Andrew Manuel Crespo: Practice Meets Theory

Making the Case for Criminal Justice Reform

As staff attorney with the Public Defender Service for the District of Columbia for more than three years, Assistant Professor Andrew Manuel Crespo ’08 represented adults and juveniles charged with felonies ranging from armed robberies to homicides. Passionate about the work, he had no plans to become an academic. But early in his career, then-Dean Martha Minow engaged him in a life-changing conversation.

Making the Case for Criminal Justice Reform 4

Credit: Mark Ostow Andrew Manuel Crespo joined the HLS faculty after serving as a public defender for three years.

“She opened my eyes to the ways in which moving from practice—which I loved—back to Harvard could be a tremendous opportunity,” says Crespo, who joined the HLS faculty in 2015 and teaches first-year criminal law as well as an upper-level course on the Fourth and Fifth amendments. “It was an opportunity not only to look at the big picture and think about how issues that I saw day to day were symptoms of larger systemic problems, but also to teach the next generation of lawyers who see how our criminal justice system is failing and want to help fix it.”

Crespo’s practical experience as a criminal defense lawyer deeply influences his scholarship, which focuses on the design and administration of the criminal justice system, with a particular focus on the administrative role that courts play in regulating law enforcement behavior.

“The organizing idea for much of my scholarship is that criminal courts, particularly at the state and local levels, often function in practice as more than just adjudicative bodies. Rather, they are frequently anchoring institutions within the broader criminal justice system,” says Crespo. “At times, criminal courts play roles more similar to administrative agencies, or even legislatures.”

In his first year on the faculty, Crespo published an article in the Harvard Law Review that examined the large amounts of information that trial courts around the country gather about their local criminal justice systems, primarily through electronic case management systems. Although this information is often viewed as mundane administrative data, Crespo saw in it the potential to illuminate the justice system in action.

“Courts generate tons of data about every charge being filed, every hearing held, every document filed,” says Crespo. “This information is increasingly captured digitally, and it can shed important light on what prosecutors’ offices and police departments are doing across the country, including information about who is getting arrested, when and where and for what, and how leniently some people are being treated compared to others.” As both a collector of and a repository for that data, a court is “not just a judicial institution but also a sunlight institution, sitting in a position where it can inform the local community about how its criminal justice system is operating, and where and how it might be failing,” he says. Courts can also use that information themselves to become better-informed adjudicators, he adds.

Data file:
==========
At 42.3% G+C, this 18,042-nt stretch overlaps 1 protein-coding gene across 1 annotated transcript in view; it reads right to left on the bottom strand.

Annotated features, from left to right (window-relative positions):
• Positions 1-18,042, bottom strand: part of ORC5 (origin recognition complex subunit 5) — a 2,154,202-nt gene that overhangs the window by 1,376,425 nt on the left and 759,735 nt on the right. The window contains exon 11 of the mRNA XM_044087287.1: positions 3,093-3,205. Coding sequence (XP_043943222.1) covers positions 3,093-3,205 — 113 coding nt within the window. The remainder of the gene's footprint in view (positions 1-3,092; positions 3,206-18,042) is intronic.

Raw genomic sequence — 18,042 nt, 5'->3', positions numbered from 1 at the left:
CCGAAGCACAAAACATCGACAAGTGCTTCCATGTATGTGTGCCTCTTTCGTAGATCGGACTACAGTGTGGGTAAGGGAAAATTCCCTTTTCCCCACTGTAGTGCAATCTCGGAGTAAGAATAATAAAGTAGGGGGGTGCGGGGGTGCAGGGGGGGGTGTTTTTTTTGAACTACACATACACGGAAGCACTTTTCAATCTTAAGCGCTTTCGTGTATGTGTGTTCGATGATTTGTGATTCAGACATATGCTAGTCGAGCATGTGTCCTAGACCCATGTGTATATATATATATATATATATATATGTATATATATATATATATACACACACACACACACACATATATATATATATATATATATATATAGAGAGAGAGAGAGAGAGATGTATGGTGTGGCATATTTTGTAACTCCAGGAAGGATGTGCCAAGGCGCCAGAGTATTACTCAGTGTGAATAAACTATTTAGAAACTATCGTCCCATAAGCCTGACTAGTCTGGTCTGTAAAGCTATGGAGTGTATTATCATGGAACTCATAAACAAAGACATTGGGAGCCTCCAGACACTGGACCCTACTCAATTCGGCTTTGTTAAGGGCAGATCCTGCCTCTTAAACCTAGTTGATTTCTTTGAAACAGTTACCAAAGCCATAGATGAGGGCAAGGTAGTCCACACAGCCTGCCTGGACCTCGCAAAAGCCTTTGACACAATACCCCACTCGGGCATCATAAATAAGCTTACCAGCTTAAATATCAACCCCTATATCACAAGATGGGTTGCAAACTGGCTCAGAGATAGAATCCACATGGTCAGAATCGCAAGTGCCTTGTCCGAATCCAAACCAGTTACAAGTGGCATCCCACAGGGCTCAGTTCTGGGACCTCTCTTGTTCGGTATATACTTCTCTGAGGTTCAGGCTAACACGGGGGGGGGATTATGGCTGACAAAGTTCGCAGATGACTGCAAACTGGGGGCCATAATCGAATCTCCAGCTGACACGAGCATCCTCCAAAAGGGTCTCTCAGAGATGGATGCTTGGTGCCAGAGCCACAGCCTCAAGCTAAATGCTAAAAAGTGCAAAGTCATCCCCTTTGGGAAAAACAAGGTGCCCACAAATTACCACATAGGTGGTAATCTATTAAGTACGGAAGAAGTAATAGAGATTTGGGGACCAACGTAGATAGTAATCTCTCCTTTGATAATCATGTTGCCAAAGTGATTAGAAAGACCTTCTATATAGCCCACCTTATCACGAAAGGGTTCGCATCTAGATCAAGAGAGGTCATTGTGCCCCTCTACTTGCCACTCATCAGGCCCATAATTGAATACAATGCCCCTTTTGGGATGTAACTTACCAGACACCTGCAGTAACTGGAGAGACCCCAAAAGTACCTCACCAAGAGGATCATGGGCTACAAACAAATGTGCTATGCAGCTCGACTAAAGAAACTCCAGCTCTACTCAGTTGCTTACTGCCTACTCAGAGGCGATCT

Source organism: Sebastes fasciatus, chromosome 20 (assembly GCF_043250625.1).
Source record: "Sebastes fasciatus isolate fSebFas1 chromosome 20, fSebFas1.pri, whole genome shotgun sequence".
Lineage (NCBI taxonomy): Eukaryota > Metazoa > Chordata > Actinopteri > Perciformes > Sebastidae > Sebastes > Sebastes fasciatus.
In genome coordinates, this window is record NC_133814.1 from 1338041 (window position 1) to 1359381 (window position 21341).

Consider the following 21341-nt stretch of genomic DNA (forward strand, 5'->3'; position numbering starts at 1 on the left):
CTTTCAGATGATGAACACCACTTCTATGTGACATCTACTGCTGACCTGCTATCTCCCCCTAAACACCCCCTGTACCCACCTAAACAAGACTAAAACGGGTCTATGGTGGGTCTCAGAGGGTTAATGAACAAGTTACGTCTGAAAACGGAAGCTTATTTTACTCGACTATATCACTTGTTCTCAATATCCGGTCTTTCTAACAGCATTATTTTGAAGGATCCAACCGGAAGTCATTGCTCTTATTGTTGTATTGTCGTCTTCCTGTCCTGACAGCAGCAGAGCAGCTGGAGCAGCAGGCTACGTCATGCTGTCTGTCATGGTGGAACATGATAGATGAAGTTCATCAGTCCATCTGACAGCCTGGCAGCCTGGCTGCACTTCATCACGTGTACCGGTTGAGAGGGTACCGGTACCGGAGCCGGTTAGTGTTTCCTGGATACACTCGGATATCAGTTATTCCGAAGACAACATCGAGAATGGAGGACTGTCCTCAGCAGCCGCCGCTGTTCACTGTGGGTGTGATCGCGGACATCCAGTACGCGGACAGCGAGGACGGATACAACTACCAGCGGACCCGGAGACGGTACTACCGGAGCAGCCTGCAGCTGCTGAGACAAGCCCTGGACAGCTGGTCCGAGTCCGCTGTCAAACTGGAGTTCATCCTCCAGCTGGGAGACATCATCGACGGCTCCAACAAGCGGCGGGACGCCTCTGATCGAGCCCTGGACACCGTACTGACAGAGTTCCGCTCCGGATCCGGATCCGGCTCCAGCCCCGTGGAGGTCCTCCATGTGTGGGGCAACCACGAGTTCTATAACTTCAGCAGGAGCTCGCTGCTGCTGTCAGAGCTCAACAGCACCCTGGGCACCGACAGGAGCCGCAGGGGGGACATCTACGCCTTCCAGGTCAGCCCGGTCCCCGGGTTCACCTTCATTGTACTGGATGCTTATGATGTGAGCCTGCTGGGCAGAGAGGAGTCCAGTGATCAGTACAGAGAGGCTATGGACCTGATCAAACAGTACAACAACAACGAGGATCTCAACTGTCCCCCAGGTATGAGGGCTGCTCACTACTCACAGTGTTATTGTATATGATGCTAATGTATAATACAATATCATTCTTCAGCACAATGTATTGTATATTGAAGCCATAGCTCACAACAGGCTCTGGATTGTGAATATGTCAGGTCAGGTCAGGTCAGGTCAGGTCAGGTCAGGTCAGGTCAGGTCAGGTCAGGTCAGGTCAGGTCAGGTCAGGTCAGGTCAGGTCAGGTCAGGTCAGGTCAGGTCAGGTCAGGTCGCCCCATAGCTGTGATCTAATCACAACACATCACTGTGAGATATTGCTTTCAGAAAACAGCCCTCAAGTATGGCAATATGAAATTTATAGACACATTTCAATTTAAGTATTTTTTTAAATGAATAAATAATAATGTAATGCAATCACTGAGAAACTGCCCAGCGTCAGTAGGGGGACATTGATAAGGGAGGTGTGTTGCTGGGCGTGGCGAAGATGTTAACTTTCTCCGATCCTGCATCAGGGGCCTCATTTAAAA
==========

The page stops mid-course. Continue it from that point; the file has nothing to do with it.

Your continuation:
Crespo, who writes regularly for a general audience on a range of legal issues, including the investigation by Special Counsel Robert Mueller into possible illegality in connection with the 2016 presidential campaign, is also examining how the growth of plea bargaining has shifted power from judges to prosecutors. William J. Stuntz, a beloved HLS professor who died in 2011, was a leading scholar on this issue and influenced several of the new criminal law faculty, including Crespo, who recently published an article about plea bargaining in the Columbia Law Review. In that paper, titled “The Hidden Law of Plea Bargaining,” he argued that procedural rules, which determine such things as the number of charges that can be filed in a given case or the extent to which those charges can be traded away for more lenient sentences, function as an unrecognized regulatory framework for prosecutors’ plea bargaining power. And who writes these procedural rules? In most states, it is judicial committees, with no oversight by legislatures. “In these states, the court system is acting as the one and only legislative actor when it comes to the procedural side of the system, where important regulatory decisions about plea bargaining are made,” he says.

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Crespo has found that criminal courts can often play roles similar to those of administrative agencies or legislatures.

Based on his Columbia Law Review article, Crespo was appointed by the Massachusetts Supreme Judicial Court to join the state’s Standing Advisory Committee on the Rules of Criminal Procedure. “It’s a neat opportunity for me not only to contribute to an important aspect of the criminal justice system here in our local community, but also to see what this process looks like on the institutional side, where the rules actually get written,” he says.

Crespo and Yang are also working together on an empirical study of plea bargaining practices around the country. They hope to examine how changes in court rules relate to plea bargaining rates, and to uncover potential relationships that may be of interest not only to academics. “We hope judges, policymakers and practitioners will be interested as well,” he says.


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